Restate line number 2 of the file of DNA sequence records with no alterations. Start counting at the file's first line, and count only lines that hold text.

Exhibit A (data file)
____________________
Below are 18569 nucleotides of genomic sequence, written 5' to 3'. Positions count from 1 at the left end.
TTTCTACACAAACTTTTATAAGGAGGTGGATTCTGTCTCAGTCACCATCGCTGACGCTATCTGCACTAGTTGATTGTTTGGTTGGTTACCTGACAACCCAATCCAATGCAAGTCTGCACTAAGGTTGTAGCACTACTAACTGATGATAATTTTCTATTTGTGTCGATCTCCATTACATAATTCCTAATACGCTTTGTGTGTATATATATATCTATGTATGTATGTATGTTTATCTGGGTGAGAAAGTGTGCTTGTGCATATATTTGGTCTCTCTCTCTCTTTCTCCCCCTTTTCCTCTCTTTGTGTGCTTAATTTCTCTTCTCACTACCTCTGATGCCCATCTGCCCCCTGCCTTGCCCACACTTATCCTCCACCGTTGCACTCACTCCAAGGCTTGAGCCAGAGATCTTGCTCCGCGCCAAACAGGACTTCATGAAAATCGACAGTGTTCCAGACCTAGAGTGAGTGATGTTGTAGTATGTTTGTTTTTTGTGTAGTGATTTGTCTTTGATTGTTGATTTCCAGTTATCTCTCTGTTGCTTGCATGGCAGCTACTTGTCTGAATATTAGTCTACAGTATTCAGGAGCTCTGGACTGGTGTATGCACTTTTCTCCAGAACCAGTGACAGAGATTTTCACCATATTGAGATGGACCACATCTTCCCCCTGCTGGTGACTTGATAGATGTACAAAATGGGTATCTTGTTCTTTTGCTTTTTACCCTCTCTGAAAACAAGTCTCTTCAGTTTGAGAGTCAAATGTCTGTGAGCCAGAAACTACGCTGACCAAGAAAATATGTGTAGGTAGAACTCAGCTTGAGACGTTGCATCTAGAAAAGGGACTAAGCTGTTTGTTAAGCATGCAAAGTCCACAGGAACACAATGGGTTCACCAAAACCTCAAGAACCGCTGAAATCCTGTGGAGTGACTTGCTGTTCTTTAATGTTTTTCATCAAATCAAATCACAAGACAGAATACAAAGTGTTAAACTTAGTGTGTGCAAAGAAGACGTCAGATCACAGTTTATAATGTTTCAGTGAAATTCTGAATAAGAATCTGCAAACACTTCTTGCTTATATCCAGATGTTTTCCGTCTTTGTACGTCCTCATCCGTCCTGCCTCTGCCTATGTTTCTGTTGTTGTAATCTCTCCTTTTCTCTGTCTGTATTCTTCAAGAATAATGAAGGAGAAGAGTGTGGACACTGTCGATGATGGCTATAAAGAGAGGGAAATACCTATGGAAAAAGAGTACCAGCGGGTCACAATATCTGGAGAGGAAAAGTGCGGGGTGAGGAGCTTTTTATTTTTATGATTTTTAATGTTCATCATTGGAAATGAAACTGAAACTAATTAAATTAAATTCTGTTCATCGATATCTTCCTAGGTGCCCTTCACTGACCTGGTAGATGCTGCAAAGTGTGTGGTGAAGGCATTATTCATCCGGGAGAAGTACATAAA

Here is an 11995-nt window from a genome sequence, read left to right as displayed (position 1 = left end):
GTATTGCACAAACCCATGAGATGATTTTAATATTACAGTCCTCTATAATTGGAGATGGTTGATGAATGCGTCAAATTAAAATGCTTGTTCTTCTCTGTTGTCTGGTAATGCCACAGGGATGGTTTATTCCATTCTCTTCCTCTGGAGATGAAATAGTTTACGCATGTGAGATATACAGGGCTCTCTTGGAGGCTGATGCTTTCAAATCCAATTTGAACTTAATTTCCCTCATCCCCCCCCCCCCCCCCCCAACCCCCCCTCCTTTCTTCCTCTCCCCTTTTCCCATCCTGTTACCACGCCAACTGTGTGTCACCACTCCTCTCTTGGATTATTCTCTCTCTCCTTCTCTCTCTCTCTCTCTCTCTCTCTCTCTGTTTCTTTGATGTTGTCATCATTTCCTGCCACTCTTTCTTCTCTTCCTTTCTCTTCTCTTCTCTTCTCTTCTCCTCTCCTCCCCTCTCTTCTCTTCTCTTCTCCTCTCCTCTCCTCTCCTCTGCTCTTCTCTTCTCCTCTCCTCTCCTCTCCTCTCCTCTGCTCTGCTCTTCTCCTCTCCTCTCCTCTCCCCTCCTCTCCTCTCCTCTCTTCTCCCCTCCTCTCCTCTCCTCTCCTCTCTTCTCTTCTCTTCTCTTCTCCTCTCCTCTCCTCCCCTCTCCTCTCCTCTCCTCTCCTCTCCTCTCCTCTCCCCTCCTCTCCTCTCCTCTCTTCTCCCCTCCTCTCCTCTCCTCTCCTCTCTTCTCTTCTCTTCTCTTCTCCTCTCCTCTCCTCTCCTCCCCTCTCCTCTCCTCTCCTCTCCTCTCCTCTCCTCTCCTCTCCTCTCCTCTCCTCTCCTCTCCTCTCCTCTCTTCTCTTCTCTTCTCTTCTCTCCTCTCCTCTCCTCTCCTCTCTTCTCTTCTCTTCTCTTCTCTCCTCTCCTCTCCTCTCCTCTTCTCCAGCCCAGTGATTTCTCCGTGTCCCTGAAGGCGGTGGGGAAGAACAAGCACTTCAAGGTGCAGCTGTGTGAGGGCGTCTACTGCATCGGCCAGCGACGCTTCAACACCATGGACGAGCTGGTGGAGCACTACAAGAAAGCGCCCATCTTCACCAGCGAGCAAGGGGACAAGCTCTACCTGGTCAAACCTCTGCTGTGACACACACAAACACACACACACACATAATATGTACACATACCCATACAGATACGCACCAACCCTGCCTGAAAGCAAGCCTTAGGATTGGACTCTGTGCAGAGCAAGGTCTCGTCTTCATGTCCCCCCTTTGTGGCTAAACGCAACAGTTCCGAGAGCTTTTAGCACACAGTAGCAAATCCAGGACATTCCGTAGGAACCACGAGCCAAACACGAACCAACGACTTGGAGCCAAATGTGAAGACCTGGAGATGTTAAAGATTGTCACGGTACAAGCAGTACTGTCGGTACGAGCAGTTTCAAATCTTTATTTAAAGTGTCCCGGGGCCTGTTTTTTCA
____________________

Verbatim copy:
TTTCTACACAAACTTTTATAAGGAGGTGGATTCTGTCTCAGTCACCATCGCTGACGCTATCTGCACTAGTTGATTGTTTGGTTGGTTACCTGACAACCCAATCCAATGCAAGTCTGCACTAAGGTTGTAGCACTACTAACTGATGATAATTTTCTATTTGTGTCGATCTCCATTACATAATTCCTAATACGCTTTGTGTGTATATATATATCTATGTATGTATGTATGTTTATCTGGGTGAGAAAGTGTGCTTGTGCATATATTTGGTCTCTCTCTCTCTTTCTCCCCCTTTTCCTCTCTTTGTGTGCTTAATTTCTCTTCTCACTACCTCTGATGCCCATCTGCCCCCTGCCTTGCCCACACTTATCCTCCACCGTTGCACTCACTCCAAGGCTTGAGCCAGAGATCTTGCTCCGCGCCAAACAGGACTTCATGAAAATCGACAGTGTTCCAGACCTAGAGTGAGTGATGTTGTAGTATGTTTGTTTTTTGTGTAGTGATTTGTCTTTGATTGTTGATTTCCAGTTATCTCTCTGTTGCTTGCATGGCAGCTACTTGTCTGAATATTAGTCTACAGTATTCAGGAGCTCTGGACTGGTGTATGCACTTTTCTCCAGAACCAGTGACAGAGATTTTCACCATATTGAGATGGACCACATCTTCCCCCTGCTGGTGACTTGATAGATGTACAAAATGGGTATCTTGTTCTTTTGCTTTTTACCCTCTCTGAAAACAAGTCTCTTCAGTTTGAGAGTCAAATGTCTGTGAGCCAGAAACTACGCTGACCAAGAAAATATGTGTAGGTAGAACTCAGCTTGAGACGTTGCATCTAGAAAAGGGACTAAGCTGTTTGTTAAGCATGCAAAGTCCACAGGAACACAATGGGTTCACCAAAACCTCAAGAACCGCTGAAATCCTGTGGAGTGACTTGCTGTTCTTTAATGTTTTTCATCAAATCAAATCACAAGACAGAATACAAAGTGTTAAACTTAGTGTGTGCAAAGAAGACGTCAGATCACAGTTTATAATGTTTCAGTGAAATTCTGAATAAGAATCTGCAAACACTTCTTGCTTATATCCAGATGTTTTCCGTCTTTGTACGTCCTCATCCGTCCTGCCTCTGCCTATGTTTCTGTTGTTGTAATCTCTCCTTTTCTCTGTCTGTATTCTTCAAGAATAATGAAGGAGAAGAGTGTGGACACTGTCGATGATGGCTATAAAGAGAGGGAAATACCTATGGAAAAAGAGTACCAGCGGGTCACAATATCTGGAGAGGAAAAGTGCGGGGTGAGGAGCTTTTTATTTTTATGATTTTTAATGTTCATCATTGGAAATGAAACTGAAACTAATTAAATTAAATTCTGTTCATCGATATCTTCCTAGGTGCCCTTCACTGACCTGGTAGATGCTGCAAAGTGTGTGGTGAAGGCATTATTCATCCGGGAGAAGTACATAAA